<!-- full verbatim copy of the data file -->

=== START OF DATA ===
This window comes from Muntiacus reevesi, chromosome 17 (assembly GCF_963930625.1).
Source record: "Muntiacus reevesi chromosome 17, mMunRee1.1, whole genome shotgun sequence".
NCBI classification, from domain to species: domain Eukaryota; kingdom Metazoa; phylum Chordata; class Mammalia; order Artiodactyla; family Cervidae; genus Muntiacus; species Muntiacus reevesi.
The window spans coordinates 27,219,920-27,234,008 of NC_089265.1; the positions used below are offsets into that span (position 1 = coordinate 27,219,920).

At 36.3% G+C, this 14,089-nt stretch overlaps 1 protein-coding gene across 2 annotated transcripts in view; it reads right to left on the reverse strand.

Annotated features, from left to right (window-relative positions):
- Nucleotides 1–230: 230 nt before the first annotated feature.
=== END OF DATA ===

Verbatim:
This window comes from Muntiacus reevesi, chromosome 17 (assembly GCF_963930625.1).
Source record: "Muntiacus reevesi chromosome 17, mMunRee1.1, whole genome shotgun sequence".
NCBI classification, from domain to species: domain Eukaryota; kingdom Metazoa; phylum Chordata; class Mammalia; order Artiodactyla; family Cervidae; genus Muntiacus; species Muntiacus reevesi.
The window spans coordinates 27,219,920-27,234,008 of NC_089265.1; the positions used below are offsets into that span (position 1 = coordinate 27,219,920).

At 36.3% G+C, this 14,089-nt stretch overlaps 1 protein-coding gene across 2 annotated transcripts in view; it reads right to left on the reverse strand.

Annotated features, from left to right (window-relative positions):
- Nucleotides 1–230: 230 nt before the first annotated feature.